Attendees weather freezing temperatures for art, hip hop, EDM at Houston’s Day for Night Festival

Katie Walsh

Houston’s concrete jungle proved to be the ideal backdrop for Day for Night festival, an event marketed as “the festival of the future.”

The two-day event of around 45,000 attendees took place inside and around the former Barbara Jordan Post Office, with three stages hosting crowds in the parking lot and a series of art installations inside the massive warehouse.

Fifteen visual and digital art installations from various artists including Björk, Shoplifter and Damien Echols of the West Memphis Three offered refuge from the freezing winds. Björk’s 80-minute virtual reality experience, Björk Digital, drew the most attention, as it was the installation’s U.S. debut.

Shoplifter used her signature medium — real and synthetic hair — to create her installation, “Ghostbeast,” an igloo-esque space attendees could walk through or sit and relax inside. Echols made an appearance at the festival to explain his piece: a series of glyphs, sigils and symbols.

Outside, Nick Murphy, formerly known by the alias Chet Faker, and EDM favorite ODESZA kicked off a night of beautiful and intense performances Saturday. When Murphy walked onto the festival’s main stage, the sun had set and the crowd was ready to be wowed. His smooth vocals and jazz-infused beats carried through the fog on crowd favorites such as “Talk Is Cheap” and “Gold” as well as a new track.

While Murphy had the crowd swaying, ODESZA got them to jump in the air. In addition to their mesmerizing light show, the electronic duo brought out a live trumpet, trombone and six-man drumline throughout their set which featured all of their hits.

Aphex Twin’s first U.S. performance in eight years was the musical highlight of the fest. From behind a series of screens, the British EDM legend unleashed a wall of sound that went on — without break — for two hours.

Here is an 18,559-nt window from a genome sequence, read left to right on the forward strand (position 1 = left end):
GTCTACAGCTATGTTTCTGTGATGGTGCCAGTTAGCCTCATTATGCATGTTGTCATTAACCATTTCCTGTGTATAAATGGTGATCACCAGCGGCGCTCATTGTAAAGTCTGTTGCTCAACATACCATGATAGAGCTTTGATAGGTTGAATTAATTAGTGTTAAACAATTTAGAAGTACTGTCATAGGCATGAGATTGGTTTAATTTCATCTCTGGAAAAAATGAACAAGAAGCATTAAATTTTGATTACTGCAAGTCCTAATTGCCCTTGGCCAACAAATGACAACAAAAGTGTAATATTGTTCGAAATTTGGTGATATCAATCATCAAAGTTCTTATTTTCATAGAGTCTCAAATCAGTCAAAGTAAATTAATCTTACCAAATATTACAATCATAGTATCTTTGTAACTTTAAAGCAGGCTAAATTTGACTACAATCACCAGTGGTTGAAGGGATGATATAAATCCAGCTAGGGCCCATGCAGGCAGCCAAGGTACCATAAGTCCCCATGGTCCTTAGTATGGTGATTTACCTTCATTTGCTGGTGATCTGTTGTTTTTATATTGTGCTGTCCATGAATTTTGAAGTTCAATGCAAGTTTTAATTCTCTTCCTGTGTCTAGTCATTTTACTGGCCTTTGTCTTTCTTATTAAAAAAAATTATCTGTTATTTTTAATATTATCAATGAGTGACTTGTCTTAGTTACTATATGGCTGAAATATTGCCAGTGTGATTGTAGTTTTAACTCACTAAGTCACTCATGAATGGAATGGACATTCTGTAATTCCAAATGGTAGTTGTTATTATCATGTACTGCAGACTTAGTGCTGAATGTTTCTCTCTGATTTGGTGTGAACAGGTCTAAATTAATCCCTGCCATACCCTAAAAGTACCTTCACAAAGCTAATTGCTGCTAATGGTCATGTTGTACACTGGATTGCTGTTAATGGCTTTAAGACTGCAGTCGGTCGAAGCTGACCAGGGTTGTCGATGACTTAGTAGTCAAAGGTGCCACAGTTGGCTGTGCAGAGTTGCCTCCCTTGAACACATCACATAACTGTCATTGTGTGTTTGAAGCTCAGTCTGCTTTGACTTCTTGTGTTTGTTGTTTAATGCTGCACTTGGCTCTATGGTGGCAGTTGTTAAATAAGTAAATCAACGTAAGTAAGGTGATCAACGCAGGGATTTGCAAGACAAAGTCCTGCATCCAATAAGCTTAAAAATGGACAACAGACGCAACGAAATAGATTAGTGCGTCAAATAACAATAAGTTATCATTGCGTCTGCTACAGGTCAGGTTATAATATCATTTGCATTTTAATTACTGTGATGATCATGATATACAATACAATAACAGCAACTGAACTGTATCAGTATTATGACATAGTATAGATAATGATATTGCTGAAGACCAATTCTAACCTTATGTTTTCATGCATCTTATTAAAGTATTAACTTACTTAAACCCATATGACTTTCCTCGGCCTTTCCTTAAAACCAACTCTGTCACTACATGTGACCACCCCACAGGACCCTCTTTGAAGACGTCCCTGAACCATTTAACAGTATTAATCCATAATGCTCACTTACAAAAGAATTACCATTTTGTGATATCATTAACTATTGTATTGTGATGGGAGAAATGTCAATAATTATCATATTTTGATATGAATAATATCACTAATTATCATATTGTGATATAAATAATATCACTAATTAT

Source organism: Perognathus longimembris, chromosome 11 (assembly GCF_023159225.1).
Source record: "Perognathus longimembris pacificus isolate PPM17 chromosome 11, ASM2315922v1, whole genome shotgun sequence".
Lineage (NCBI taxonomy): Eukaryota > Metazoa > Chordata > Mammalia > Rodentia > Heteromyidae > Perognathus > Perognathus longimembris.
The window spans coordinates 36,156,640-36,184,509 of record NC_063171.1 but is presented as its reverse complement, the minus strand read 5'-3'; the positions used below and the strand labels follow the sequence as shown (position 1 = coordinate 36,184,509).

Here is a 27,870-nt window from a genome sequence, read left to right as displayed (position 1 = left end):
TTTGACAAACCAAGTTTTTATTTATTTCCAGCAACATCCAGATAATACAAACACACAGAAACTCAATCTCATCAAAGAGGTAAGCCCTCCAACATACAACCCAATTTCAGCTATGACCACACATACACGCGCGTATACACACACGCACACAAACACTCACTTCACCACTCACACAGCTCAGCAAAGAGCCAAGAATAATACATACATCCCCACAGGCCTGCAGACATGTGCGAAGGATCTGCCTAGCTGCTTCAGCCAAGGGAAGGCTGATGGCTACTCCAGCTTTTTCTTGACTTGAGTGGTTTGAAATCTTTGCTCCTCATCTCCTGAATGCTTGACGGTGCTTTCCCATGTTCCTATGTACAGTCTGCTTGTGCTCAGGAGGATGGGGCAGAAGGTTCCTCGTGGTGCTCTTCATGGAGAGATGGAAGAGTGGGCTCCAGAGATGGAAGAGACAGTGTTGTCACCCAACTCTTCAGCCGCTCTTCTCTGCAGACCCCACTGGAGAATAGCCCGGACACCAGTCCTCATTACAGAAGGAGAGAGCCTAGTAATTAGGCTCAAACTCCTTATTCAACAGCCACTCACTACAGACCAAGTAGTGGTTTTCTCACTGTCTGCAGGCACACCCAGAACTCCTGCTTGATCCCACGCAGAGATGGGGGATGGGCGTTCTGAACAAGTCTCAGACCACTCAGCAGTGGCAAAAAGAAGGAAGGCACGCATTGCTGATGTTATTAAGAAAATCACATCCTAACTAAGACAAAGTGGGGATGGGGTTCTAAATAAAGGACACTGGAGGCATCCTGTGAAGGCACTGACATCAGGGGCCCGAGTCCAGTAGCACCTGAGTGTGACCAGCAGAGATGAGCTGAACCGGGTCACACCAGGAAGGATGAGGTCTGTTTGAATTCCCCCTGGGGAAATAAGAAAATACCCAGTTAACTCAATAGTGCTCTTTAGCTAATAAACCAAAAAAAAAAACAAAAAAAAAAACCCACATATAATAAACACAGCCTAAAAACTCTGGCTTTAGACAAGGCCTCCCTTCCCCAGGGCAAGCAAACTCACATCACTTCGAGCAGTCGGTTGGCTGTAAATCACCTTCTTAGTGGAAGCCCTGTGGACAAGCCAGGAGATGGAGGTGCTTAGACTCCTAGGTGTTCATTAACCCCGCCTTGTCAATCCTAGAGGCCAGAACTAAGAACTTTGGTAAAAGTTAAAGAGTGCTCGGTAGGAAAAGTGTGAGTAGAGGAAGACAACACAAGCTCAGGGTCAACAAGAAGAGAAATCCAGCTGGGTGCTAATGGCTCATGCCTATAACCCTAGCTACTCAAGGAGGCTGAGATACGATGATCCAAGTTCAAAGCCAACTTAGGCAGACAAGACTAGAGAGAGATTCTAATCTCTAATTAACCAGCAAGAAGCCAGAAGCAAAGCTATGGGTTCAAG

But the crowd never grew wary. When a series of icy winds blew through the crowd halfway through his set, they cheered, and when the rains began to fall as fast as the temperature, they embraced it, knowing this performance was one they'd remember forever.

Without a music industry giant like Aphex Twin, Sunday’s lineup was understandably less remarkable. Lo-fi musician Ariel Pink kicked off the afternoon with a predictably wacky set — the band was decked out in Santa gear — and a new song.

Unknown Mortal Orchestra followed in suit a few hours later, playing slower, jazzier renditions of their hits “Multi-Love,” “From the Sun” and “So Good at Being in Trouble.”

Rapper Travis Scott, however, threw the crowd a curveball when he went on an angry rant directed at a security guard mid-song. During “3500,” Scott handed the microphone to an audience member, but when the guard took it from the attendee, Scott lost his cool.

“I'm going to smack the fuck out of you,” Scott yelled at the guard through the microphone, meeting a mixture of confused murmurs and cheers from the crowd.

Overall, the second annual Day for Night festival was a huge success. The art installations were met with high praise from the crowds, and the outdoor shows were all heavily attended. If Day for Night intended to distance itself from all other music festivals in Texas, it did just that.